Use Mineral Oil To Keep Eggs Fresh Longer

The shelf life of eggs is pretty short and it's easy to waste a perfectly good batch. If you need to keep eggs for an extended period, the Preparedness Pro blog suggests you coat them in mineral oil.

While you certainly don't want to be doing this for every carton of eggs you get, it comes in handy if you end up with a bunch of extras. Preparedness Pro outlines the steps:

All you have to do is warm a quarter cup of mineral oil (just about 10 seconds in the microwave will do). Set your eggs outside of the carton (because it will be hard to get them out one you start using the mineral oil). Put on some food handling gloves (I buy this at one of the warehouses)... Dab a little bit of the warmed mineral oil on your hands and then pick up an egg. Run your oiled hands all over the eggs, making sure to cover it completely with the mineral oil. Don't worry if you're putting it on too thick or thin, just so long as every part of it is covered. When you're finished with an egg, put it in the egg carton, small pointed side down

When you're done, store your eggs in a cool, dry place. They should stay fresh for at least a few more weeks. Head over to Preparedness Pro for a few more tips on eggs preservation, as well as a followup post that adds a few more tricks to make the process easier.

Safely Preserving Eggs [Preparedness Pro via Tipnut]


    I hate this sort of advice that isn't backed up by science or even a theory - no matter how tenuous - of how it works. Because its stuff like this that gives birth to old wives tales and in 50 years you're going to be the old crazy man / woman that your grand parents were spouting inane crap about some mystical potion or whatever.

      Agree! eggs last for about a month anyway, more if you put them in the fridge.

      The key to making them last is to not get washed eggs.. eggs direct from a chicken will last much, much longer. once you wash it, you ruin the lining just under the shell, and they start to rot slowly..

        Putting in the fridge makes little difference to their shelf life (it can even shorten it). I've yet to get an egg direct from a hen. I've tried training ours to lay directly into the frying pan, but I think the heat puts them off.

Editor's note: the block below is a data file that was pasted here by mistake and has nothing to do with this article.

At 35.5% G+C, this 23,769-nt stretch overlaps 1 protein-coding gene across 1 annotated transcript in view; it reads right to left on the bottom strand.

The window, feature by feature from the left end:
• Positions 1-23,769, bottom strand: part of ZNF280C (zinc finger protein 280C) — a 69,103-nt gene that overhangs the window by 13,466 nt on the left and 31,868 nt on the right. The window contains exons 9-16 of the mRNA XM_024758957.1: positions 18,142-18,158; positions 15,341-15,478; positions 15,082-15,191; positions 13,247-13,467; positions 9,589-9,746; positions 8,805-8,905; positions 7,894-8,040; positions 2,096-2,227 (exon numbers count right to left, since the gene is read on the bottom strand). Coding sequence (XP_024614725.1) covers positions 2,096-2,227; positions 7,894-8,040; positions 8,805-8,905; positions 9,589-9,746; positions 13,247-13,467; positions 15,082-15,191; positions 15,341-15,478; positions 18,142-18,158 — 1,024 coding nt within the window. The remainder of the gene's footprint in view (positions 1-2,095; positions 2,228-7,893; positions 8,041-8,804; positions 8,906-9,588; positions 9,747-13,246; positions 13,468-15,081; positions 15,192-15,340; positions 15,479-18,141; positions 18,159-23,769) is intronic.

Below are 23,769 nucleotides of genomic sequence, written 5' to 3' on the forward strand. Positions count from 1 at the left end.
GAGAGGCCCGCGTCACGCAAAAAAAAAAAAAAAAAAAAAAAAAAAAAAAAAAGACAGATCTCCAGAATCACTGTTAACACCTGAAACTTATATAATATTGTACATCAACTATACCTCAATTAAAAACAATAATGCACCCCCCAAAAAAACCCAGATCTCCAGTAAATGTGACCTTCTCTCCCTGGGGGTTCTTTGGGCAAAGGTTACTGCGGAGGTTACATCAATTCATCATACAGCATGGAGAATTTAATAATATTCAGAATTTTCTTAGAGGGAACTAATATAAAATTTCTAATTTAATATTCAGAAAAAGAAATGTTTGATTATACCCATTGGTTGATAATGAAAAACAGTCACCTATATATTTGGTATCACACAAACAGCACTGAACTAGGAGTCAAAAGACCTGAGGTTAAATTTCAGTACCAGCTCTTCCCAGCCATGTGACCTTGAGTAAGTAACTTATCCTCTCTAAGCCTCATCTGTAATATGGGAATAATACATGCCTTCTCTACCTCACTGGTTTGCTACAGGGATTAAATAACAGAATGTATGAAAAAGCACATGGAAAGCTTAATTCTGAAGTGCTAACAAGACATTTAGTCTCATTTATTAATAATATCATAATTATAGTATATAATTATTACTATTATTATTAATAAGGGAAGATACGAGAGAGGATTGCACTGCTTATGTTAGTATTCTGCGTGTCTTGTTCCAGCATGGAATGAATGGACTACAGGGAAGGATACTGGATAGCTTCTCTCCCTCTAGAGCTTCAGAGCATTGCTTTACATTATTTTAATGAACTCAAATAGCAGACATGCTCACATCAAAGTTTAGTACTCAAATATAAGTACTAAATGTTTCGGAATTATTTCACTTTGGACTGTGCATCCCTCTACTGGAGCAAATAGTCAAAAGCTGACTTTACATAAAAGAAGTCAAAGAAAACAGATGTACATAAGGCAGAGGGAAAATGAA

Actually washing eggs does not destroy the lining under the shell. It does destroy the "bloom," the natural protective coating that the chickens apply when laying the egg. If the eggs are smeared with feces or grossly dirty, washing them with a drop of Dawn in a quart of COLD water is better than leaving dirty. Placed under refrigeration, the eggs will be fine for about 3 weeks. Even after 3 weeks the are still safe to eat, but you will notice that they have become dehydrated. The "bloom" not only keeps the microbes out, but it keeps moisture in, therefore giving you a longer shelf life. If you buy eggs from the grocery store, they have ALL been "washed," but not under the best hygienic conditions. This is why they must be completely cooked.

      This advise is not "folklore," and is based on simple science. I don't suggest hand coating the eggs, but simply placing them in warm mineral oil, the same used in hospitals to treat constipation. Other studies has shown that warm coconut oil may preserve the eggs up to 15 yrs under temperatures under 50-60 F. The eggs she'll is very porous with microscopic openings in the shell, inlets for bacteria in Factory Farming operations. The "science" is that placing the eggs in warm oil fills these microscopic holes; not allowing anything to enter. Numerous studies have proven that mineral oil does not go rancid, that is why it is used on wood butcher blocks, cutting boards, etc. Organic Coconut Oil has shown even greater protection than mineral oil. The theory is that since Coconut Oil becomes a solid under around 70 F, coating the eggs with this and placing under refrigeration provides a solid barrier. The shelf life using Coconut Oil has been shown, thus far, as 15 years. Based on Scientific data.

    Mineral oil? What next, petrol? This is really bad advice

    This is common practice for places that don't have year-round access to fresh food. I worked in places southern from here, and when the last supply ship came in, it was a communal event to get together and coat the eggs with oil. It meant eating fresh eggs year round rather than using powdered egg for months on end.

    The oil slows oxygen diffusion across the barrier/shell/membrane, keeping the egg in "stasis" for lack of a better term. That enough science for you?

      Yes see, that's all I was asking for

    Be more Asian and salt your eggs :-) They are very salty, but they are awesome with white rice.

    I'm assuming the coating of oil is some sort of barrier to air transfer through the shell..

    How long do you need eggs to last anyway? There's only 12 in a dozen, if you're taking longer than a few weeks to eat 12 eggs you're doing something wrong.

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